In 2008, HSUS steered a successful ballot campaign convincing Californians that hen-laying chickens needed more room to move. Additional legislation now bans all sources of eggs from caged hens from being imported, sold, and used in the state of California as well as threatening producers and suppliers with jail time. It remains to be seen how animal rights philosophy, now permanently injected into California law, will impact the food supply for California citizens.
By WES SANDER Capital Press
A bill that would apply California's animal-welfare law to out-of-state egg producers has gone to Gov. Arnold Schwarzenegger's desk without the amendments that producers originally hoped for.
The bill, AB1437, would apply the rules created by Proposition 2 to producers whose shelled eggs are sold in California. Prop. 2, enacted by voters in 2008, mandates that food-animal enclosures allow freedom of movement. It applies mostly to the state's egg production.
California's egg industry saw the bill, by Assemblyman Jared Huffman, D-San Rafael, as an opportunity to define the cage sizes permissible under Prop. 2. But the Humane Society of the United States, the initiative's principal proponent, has argued that there exist no commercially viable cages that could satisfy the law.
Producers have said they need the cage sizes specified in order to plan construction of new barns and approach banks for financing. With Prop. 2 set to take effect in 2015, time is beginning to run short, said Dennis Albiani, spokesman for the Association of California Egg Farmers.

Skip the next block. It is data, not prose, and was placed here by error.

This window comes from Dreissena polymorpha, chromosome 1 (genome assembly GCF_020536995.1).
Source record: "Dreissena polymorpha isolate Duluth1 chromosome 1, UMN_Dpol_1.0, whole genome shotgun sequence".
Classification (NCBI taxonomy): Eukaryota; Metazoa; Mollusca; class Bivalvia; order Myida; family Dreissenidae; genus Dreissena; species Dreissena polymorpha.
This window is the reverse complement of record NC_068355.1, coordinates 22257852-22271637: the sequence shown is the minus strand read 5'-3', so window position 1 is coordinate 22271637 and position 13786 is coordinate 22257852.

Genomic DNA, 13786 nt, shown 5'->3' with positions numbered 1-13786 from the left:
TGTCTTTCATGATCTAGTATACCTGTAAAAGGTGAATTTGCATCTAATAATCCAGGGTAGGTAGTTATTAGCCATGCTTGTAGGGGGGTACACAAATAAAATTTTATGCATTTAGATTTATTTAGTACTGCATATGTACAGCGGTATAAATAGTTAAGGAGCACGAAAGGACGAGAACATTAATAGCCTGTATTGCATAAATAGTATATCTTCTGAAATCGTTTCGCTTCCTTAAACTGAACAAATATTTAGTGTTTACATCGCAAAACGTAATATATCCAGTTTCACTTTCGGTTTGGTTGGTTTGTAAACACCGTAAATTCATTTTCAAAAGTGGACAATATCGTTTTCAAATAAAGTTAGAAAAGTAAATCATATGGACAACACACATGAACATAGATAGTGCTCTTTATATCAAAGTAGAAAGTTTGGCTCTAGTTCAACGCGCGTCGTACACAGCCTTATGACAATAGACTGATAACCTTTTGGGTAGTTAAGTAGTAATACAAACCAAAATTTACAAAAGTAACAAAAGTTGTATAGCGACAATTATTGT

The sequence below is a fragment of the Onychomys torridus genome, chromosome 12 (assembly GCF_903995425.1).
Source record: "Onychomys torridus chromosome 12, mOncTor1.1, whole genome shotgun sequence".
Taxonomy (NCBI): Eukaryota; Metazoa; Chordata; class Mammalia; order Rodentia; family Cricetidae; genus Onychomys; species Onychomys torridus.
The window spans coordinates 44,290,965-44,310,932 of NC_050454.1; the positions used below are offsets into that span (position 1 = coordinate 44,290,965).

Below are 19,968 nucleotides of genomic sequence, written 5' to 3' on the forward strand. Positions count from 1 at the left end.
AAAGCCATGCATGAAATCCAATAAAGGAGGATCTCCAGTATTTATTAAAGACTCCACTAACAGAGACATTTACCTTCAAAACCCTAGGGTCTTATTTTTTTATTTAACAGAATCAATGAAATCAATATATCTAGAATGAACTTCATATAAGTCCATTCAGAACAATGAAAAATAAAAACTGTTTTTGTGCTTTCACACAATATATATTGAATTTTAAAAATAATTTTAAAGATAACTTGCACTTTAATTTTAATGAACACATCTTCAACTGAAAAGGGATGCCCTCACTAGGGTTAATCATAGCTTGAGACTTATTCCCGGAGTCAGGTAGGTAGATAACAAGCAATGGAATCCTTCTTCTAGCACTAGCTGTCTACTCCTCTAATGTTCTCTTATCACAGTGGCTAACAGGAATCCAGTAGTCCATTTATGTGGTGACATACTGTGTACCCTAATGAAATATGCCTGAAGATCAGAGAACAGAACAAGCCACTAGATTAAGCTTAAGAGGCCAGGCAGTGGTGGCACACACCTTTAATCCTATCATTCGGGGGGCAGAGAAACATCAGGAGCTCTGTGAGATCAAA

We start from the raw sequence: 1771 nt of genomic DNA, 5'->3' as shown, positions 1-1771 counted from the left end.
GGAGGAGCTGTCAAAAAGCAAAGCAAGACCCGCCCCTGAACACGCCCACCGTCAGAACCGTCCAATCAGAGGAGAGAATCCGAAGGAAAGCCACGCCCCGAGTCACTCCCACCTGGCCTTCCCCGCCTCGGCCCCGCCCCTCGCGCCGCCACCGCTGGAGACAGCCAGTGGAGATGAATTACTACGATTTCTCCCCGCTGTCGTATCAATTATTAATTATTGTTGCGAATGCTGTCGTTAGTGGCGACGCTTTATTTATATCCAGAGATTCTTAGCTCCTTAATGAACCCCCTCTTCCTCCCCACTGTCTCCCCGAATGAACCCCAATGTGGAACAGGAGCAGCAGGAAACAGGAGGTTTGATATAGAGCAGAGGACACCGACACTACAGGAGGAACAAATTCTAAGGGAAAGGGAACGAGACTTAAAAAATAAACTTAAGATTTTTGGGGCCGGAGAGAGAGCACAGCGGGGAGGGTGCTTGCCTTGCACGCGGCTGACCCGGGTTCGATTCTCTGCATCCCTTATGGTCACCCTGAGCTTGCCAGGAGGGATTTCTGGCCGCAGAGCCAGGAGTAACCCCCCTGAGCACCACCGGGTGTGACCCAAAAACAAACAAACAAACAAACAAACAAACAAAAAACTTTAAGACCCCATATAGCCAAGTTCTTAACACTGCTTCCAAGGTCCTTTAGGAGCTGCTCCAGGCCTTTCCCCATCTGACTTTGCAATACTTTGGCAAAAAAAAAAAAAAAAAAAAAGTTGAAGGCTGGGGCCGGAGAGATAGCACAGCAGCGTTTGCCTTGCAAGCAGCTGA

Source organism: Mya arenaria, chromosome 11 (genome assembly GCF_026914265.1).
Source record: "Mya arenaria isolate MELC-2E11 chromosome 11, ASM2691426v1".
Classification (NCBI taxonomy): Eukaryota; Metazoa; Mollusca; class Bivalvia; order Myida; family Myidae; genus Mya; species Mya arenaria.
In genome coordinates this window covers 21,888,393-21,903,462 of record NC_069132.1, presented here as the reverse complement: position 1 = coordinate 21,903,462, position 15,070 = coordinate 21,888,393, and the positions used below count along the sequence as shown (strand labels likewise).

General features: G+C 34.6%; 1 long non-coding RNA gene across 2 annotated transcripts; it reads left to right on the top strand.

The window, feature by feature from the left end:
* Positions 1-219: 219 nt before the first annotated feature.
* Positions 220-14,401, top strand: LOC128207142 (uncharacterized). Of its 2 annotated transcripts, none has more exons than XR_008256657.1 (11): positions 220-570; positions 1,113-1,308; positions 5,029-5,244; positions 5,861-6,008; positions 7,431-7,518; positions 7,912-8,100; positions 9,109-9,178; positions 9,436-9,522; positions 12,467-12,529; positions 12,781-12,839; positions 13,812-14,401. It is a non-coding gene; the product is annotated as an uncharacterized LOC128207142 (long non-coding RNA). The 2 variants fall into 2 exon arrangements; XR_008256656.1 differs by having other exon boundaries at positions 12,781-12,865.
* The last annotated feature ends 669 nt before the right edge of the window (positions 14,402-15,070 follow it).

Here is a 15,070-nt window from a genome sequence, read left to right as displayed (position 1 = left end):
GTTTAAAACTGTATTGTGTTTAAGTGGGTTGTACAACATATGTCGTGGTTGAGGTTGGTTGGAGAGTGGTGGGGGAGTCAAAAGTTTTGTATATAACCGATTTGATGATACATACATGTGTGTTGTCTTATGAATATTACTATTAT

"We will continue to pursue that," Albiani said. "We'll work with the administration, we'll work with the Legislature. We do believe that ambiguity is difficult to deal with for a producer."
Huffman put his bill on hold last July to allow the sides to settle the argument. But an unrelated court decision later established that a ballot initiative cannot be amended by the Legislature.
The state's egg industry has taken a neutral stance on Huffman's bill. It is divided among members who produce in California only, those who produce in and out of state and those who purchase outside eggs to supplement deliveries.
HSUS said it pushed for a "performance-based" standard for the statute, mandating that animals be allowed to move freely.
An "engineering" standard specifying cage measurements would have generated resistance for "over-architecting how farmers produce," HSUS California director Jennifer Fearing said.
Fearing said the standard also leaves the possibility open for future systems that might comply. Currently, only a cage-free system offers that possibility, despite farmers' protests that it allows hens to pile up in corners and results in dirty conditions, Fearing said. "Good animal welfare is at least possible in a cage-free environment," she said.